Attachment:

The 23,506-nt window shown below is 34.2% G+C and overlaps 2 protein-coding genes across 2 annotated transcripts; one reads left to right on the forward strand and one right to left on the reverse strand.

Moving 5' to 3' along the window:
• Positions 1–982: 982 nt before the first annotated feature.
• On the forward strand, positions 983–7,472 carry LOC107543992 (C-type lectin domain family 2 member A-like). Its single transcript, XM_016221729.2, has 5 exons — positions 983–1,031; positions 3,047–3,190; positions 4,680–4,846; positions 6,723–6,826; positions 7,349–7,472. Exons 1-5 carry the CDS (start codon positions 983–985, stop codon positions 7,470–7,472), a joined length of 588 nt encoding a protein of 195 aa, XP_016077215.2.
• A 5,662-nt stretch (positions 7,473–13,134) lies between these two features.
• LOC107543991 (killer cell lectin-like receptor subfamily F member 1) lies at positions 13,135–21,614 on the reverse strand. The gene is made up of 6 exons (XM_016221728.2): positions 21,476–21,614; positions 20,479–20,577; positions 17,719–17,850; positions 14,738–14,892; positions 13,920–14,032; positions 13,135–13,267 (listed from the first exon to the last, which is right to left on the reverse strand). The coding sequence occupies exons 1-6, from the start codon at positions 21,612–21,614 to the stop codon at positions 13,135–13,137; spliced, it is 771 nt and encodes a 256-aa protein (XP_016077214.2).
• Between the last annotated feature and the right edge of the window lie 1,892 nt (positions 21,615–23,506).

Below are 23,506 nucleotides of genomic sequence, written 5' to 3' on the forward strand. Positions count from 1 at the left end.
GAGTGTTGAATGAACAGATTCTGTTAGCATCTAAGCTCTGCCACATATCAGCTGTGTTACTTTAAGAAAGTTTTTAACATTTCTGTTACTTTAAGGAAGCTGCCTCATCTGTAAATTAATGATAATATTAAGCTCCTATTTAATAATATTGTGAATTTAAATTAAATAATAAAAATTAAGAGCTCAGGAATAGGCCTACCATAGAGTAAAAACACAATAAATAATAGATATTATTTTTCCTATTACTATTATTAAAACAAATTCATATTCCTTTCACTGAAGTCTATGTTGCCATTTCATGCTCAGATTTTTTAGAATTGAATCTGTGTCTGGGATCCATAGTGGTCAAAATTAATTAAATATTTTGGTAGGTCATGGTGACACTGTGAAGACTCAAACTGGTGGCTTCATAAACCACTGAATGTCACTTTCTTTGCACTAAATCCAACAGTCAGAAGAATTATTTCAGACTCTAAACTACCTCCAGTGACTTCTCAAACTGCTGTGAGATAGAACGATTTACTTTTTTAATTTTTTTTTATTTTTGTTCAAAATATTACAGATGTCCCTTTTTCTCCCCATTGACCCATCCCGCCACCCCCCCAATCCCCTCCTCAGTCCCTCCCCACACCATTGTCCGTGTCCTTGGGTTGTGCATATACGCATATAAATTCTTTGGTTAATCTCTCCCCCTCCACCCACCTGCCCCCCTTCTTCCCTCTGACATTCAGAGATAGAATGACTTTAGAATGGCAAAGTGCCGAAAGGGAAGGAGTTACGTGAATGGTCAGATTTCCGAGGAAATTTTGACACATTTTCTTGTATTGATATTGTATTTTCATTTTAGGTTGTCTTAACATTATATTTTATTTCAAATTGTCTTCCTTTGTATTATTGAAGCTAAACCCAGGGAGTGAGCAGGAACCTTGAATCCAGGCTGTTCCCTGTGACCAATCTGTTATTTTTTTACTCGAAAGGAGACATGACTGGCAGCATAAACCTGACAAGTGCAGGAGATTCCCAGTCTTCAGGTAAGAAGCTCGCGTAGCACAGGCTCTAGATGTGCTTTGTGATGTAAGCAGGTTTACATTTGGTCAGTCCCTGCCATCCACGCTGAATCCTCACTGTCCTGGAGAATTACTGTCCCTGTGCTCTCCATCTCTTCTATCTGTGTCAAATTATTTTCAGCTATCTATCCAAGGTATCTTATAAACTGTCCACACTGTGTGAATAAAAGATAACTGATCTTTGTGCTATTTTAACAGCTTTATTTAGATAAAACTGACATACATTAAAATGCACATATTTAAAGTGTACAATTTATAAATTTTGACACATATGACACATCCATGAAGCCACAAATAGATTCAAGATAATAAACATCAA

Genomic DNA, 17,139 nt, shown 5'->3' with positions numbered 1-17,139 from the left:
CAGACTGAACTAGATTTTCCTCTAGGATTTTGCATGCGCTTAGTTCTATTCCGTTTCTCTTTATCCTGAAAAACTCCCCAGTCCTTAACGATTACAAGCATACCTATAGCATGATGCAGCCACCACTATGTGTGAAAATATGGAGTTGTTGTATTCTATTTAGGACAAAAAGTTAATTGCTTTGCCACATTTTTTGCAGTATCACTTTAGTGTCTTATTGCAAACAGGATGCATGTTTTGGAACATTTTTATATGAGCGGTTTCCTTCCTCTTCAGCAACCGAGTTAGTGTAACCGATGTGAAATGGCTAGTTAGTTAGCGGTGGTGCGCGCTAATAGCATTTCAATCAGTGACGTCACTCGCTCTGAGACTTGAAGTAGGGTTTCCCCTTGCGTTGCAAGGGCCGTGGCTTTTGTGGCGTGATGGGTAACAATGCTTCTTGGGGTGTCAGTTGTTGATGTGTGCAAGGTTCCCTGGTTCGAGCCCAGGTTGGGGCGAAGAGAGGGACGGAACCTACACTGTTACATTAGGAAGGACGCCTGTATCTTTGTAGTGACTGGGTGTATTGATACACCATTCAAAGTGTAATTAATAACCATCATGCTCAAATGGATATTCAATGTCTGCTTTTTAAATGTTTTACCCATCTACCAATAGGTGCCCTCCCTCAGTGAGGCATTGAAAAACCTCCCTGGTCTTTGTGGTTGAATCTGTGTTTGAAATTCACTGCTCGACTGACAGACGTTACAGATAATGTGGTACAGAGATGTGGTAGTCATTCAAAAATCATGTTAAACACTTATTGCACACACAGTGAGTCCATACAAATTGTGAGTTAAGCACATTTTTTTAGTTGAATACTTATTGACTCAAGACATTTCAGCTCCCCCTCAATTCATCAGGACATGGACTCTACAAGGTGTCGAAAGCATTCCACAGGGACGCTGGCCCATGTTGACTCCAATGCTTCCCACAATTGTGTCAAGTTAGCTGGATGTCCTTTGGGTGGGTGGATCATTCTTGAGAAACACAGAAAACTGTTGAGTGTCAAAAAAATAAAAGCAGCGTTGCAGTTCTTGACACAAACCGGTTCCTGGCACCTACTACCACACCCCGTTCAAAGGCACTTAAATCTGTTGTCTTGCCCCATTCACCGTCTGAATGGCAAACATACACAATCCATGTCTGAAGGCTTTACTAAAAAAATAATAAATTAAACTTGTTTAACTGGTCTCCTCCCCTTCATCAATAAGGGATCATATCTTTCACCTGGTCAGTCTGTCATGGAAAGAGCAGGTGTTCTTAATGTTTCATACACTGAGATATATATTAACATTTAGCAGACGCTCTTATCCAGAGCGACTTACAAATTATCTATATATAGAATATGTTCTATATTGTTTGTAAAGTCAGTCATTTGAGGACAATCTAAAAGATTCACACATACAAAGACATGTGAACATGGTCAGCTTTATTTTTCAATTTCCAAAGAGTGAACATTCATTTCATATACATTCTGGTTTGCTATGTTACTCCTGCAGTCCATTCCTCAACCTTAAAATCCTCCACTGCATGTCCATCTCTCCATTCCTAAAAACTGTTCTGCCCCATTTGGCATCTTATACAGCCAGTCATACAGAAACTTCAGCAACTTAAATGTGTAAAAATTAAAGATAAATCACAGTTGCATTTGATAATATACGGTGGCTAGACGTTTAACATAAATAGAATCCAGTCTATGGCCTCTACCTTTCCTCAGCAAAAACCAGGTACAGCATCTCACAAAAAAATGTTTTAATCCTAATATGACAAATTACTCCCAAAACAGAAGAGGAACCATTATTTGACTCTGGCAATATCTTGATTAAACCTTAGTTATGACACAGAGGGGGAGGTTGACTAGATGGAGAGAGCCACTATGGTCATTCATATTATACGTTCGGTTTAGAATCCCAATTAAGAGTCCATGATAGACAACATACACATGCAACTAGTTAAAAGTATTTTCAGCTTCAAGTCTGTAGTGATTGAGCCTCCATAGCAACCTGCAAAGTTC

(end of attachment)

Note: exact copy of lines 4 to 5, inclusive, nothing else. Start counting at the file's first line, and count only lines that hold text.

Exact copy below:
• On the forward strand, positions 983–7,472 carry LOC107543992 (C-type lectin domain family 2 member A-like). Its single transcript, XM_016221729.2, has 5 exons — positions 983–1,031; positions 3,047–3,190; positions 4,680–4,846; positions 6,723–6,826; positions 7,349–7,472. Exons 1-5 carry the CDS (start codon positions 983–985, stop codon positions 7,470–7,472), a joined length of 588 nt encoding a protein of 195 aa, XP_016077215.2.
• A 5,662-nt stretch (positions 7,473–13,134) lies between these two features.